Iran News ...


07/20/13

Tehran Should Trust West One More Time

Interview with Hassan Beheshtipour*(source: Iran Review)

Rouhani election win overshadows next meeting with P5+1 in Brussels

Since April 6, 2013, when the representatives of Iran and the group P5+1 of world powers - comprising the United States, the UK, France, China, and Russia plus Germany - came together for talks, negotiations between Iran and the P5+1 have been at a standstill because of the presidential election in Iran. During eight years of President Mahmoud Ahmadinejad's term in office, the negotiations were actually stalled and every round of talks hit a stone wall due to a variety of reasons. Now, Mahmoud Ahmadinejad is wrapping up his terms as president of Iran as a result of which he will soon transfer the responsibility for the country's nuclear dossier to his successor, Hassan Rouhani. Perhaps, the new president will have the key to cut Gordian knot of the case. This is why the representatives of the P5+1 came together last Tuesday in the Belgian capital city of Brussels, in order to come up with new plans for further talks with Iran and the exercise of active diplomacy to negotiations with the newly elected Iranian administration. In the following interview, the new agenda as well as the results of the group's meeting as well as the future outlook for negotiations between Iran and the West have been discussed with Hassan Beheshtipour, an analyst of international relations.

Q: What is your opinion about the Tuesday meeting of the representatives of the P5+1 group in Brussels? What were the basic goals behind that meeting?

A: This meeting was held between the member states of the P5+1 group in the absence of Iran. They wanted to make necessary coordination among them before engaging in new talks with Tehran. Among other issues, they discussed the best way of dealing with the new political developments in the Islamic Republic. They also believed that the members of Iran's nuclear negotiating team will certainly change in toto or partially. Therefore, they want to see whether they would be able to come up with new proposals on Iran's nuclear energy program. It is obvious that if they want to reach an agreement with the new Iranian administration, they should naturally offer new proposals to Iran. Therefore, it seems that the main reasons behind convention of the P5+1 group's recent meeting was the group members' need to get coordinated on how to deal with changes that have taken place in Iran, so that, they would enter any future talks with the Islamic Republic with a clear plan of action. They have also noted that negotiations would be held later than August, after the new Iranian president has been officially inaugurated and taken office.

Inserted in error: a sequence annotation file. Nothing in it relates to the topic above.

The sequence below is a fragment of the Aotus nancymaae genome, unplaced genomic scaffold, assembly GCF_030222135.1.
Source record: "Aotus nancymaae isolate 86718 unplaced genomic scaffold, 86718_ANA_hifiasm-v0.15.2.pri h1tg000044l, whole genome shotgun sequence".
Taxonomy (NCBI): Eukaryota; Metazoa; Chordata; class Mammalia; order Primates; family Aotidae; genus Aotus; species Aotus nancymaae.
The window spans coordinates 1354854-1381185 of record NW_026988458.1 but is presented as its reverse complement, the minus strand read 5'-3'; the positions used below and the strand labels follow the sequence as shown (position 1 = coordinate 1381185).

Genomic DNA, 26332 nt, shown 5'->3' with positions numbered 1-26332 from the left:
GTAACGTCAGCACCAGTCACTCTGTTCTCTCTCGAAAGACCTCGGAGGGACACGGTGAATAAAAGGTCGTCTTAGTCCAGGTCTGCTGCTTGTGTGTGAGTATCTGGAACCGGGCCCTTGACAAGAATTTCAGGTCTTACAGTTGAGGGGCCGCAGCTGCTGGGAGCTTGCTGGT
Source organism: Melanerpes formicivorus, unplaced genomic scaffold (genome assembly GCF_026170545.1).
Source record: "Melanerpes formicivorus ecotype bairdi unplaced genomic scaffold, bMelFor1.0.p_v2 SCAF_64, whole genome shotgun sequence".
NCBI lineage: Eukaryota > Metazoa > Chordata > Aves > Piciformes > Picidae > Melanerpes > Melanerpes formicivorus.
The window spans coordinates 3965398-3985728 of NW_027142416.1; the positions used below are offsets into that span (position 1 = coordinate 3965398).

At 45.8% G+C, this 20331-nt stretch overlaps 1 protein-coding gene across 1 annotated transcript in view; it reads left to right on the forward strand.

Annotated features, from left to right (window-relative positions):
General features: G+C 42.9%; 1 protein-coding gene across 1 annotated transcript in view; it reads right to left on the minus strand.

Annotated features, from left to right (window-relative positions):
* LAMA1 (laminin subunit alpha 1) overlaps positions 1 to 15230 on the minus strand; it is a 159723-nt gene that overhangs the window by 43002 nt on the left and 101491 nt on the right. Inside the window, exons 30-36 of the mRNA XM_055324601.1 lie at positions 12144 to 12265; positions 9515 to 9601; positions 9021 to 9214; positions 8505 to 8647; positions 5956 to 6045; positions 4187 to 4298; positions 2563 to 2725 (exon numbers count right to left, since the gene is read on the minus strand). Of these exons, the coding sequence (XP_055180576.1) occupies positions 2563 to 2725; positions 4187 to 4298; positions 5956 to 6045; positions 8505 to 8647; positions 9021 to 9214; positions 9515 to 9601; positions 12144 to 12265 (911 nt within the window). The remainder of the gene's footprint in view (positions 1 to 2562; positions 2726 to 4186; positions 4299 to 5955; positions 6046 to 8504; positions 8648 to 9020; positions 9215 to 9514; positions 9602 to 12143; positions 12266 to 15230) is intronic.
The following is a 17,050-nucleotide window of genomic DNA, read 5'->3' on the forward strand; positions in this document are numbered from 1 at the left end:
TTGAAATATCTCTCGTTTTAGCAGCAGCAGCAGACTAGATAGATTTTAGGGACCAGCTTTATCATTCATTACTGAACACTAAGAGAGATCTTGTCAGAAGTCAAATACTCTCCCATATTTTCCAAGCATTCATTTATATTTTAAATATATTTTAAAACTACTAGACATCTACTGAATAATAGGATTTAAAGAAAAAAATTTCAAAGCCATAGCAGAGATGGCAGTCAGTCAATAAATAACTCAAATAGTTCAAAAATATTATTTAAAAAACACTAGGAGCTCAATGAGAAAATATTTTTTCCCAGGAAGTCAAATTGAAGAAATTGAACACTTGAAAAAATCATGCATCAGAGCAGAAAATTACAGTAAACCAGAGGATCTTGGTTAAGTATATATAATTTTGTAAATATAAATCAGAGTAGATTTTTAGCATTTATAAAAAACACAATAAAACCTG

Q: You said that the West should come up with new proposals for Iran. Wouldn't it be possible for them to just focus on their previous proposals? Weren't the proposals that the West offered Iran during Almaty talks notable enough?

A: It is a reality that the West's approach to Iran needs to be revised. Of course, Iran should change its old approach as well. The main factor which has caused the previous rounds of negotiations to fail was not the nature of the two sides' proposals per se. The negotiations actually failed due to mutual distrust and suspicion that existed between them. The West is suspicious of Iran just in the same way that Iran does not trust the West. It was because of this high degree of mutual distrust that Almaty 2 talks failed. They [the Western negotiators] had presented a proposal which was to a large extent acceptable for us. However, Iran could not accept that proposal simply because it could not put its trust in the West and did not know what else they might ask from Iran in return for the proposal. Therefore, it seems necessary for both sides to come up with new proposals accompanied with a new approach. Mounting pressure in addition to continued negotiation has been the main approach taken to Iran by the West up to this moment. We see that the same approach is still being followed. The Western countries have further intensified sanctions against Iran as of July 1, while they could have waited for a while until Mr. Rouhani and his new administration started to work. That is, they could have postponed the enforcement of new sanctions against Iran for at least six months due to the new political developments which have taken palace in Iran and by doing so they could have started to build confidence with the Islamic Republic. However, they decided to follow their old policy according to which they have imposed a new array of sanctions against Iran. The new sanctions are really tough and cover various fields of the Iranian economy, including automakers, Iran's national currency, new banks as well as new companies not included in previous sanctions. These measures clearly prove that they have not changed their old approach to Iran. The new proposal which I pointed to should be introduced in combination with a new approach; otherwise, it would be a simple repetition of the West's past proposals.